Image: The Sloan Digital Sky Survey’s fifth generation made its first observations earlier this month. This image shows a sampling of data from those first SDSS-V data. The central sky image is a single field of SDSS-V observations. The purple circle indicates the telescope’s field-of-view on the sky, with the full Moon shown as a size comparison. SDSS-V simultaneously observes 500 targets at a time within a circle of this size. The left panel shows the optical-light spectrum of a quasar–a supermassive black hole at the center of a distant galaxy, which is surrounded by a disk of hot, glowing gas. The purple blob is an SDSS image of the light from this disk, which in this dataset spans about 1 arcsecond on the sky, or the width of a human hair as seen from about 21 meters (63 feet) away. The right panel shows the image and spectrum of a white dwarf — the left-behind core of a low-mass star (like the Sun) after the end of its life.Image Credit: Hector Ibarra Medel, Jon Trump, Yue Shen, Gail Zasowski, and the SDSS-V Collaboration. Central background image: unWISE / NASA/JPL-Caltech / D.Lang (Perimeter Institute).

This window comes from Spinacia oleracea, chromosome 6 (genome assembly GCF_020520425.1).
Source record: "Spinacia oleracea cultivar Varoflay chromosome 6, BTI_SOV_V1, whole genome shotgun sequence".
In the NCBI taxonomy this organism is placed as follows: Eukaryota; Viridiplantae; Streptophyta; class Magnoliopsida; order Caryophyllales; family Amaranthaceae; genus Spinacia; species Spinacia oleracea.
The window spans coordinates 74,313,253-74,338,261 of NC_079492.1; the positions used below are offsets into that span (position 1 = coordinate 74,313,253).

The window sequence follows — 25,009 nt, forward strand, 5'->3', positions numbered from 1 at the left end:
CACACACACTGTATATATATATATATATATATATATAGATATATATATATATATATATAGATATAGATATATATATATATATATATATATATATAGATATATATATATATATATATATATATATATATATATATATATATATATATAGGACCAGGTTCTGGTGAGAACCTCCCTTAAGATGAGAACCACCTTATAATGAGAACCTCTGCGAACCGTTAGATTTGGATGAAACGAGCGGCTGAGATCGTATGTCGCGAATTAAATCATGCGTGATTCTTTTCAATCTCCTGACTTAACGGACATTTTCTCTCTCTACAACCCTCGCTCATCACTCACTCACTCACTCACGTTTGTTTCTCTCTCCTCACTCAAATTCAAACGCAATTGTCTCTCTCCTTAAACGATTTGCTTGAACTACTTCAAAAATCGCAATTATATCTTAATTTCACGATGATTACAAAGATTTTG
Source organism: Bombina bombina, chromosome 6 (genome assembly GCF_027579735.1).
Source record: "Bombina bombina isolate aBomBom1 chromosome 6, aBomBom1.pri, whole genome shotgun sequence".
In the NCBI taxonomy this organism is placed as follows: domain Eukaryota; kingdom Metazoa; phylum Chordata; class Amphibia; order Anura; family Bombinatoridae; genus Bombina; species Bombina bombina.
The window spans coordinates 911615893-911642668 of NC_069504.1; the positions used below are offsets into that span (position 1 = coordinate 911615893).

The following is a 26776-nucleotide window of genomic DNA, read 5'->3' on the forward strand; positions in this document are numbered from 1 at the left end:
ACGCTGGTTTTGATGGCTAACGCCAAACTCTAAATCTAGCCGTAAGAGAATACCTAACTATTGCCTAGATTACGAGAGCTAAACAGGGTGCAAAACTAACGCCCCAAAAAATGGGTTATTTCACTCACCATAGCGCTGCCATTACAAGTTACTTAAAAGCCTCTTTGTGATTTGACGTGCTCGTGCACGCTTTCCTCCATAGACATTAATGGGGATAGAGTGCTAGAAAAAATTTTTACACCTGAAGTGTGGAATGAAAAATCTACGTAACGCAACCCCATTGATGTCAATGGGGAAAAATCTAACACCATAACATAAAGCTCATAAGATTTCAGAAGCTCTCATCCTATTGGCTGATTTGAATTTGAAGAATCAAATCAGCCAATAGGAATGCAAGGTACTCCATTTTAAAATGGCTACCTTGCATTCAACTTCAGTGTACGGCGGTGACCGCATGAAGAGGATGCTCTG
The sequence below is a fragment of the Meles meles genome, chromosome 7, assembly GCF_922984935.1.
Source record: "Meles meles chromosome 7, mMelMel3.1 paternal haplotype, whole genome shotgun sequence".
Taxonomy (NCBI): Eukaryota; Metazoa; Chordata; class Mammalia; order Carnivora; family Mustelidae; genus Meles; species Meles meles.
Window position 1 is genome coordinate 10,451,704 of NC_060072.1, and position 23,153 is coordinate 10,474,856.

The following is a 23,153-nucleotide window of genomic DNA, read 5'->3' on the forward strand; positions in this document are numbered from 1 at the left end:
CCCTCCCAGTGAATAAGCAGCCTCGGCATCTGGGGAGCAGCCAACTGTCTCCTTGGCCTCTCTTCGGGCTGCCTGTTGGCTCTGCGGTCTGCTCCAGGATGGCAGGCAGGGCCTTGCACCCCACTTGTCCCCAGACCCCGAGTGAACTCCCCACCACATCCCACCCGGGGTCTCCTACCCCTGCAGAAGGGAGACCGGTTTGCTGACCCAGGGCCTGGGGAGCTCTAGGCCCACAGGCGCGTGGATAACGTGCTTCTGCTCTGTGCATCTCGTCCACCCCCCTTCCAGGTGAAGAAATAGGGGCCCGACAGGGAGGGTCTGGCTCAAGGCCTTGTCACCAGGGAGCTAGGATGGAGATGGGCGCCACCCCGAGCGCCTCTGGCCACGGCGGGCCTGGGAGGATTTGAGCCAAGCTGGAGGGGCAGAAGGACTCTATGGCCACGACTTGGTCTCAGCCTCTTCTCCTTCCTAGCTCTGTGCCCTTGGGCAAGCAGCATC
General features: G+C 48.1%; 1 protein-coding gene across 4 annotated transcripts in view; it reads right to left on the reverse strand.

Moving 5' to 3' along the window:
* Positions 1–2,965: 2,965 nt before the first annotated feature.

“In a year when humanity has been challenged across the globe, I am so proud of the worldwide SDSS team for demonstrating — every day — the very best of human creativity, ingenuity, improvisation, and resilience. It has been a wild ride, but I’m happy to say that the pandemic may have slowed us, but it has not stopped us,” says Juna Kollmeier, director of the project known as SDSS-V.

The project is funded primarily by an international consortium of member institutions, along with grants from the Alfred P. Sloan Foundation, U.S. National Science Foundation, and the Heising-Simons Foundation.

Jonathan Trump, UConn assistant professor of physics, has a long history with SDSS, and is one of the architects for the fifth installment of the program. He is also serving as the cadence coordinator for the project’s black hole science goals.